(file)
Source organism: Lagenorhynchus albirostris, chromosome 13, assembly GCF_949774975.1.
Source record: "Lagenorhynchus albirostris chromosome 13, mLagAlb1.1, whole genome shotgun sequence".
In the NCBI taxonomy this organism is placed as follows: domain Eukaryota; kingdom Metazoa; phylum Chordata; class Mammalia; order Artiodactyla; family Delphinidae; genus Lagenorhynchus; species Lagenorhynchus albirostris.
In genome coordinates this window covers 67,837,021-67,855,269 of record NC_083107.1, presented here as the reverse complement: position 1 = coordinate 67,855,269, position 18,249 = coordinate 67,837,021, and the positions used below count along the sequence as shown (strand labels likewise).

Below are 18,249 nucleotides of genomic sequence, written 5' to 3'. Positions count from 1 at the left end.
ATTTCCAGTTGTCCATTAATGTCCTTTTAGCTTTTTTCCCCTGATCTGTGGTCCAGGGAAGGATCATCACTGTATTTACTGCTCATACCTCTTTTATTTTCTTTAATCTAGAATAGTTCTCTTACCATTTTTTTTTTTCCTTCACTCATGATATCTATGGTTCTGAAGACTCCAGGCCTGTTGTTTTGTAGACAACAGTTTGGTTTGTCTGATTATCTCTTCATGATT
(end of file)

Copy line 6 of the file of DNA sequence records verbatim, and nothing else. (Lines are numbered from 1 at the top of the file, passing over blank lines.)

ATTTCCAGTTGTCCATTAATGTCCTTTTAGCTTTTTTCCCCTGATCTGTGGTCCAGGGAAGGATCATCACTGTATTTACTGCTCATACCTCTTTTATTTTCTTTAATCTAGAATAGTTCTCTTACCATTTTTTTTTTTCCTTCACTCATGATATCTATGGTTCTGAAGACTCCAGGCCTGTTGTTTTGTAGACAACAGTTTGGTTTGTCTGATTATCTCTTCATGATT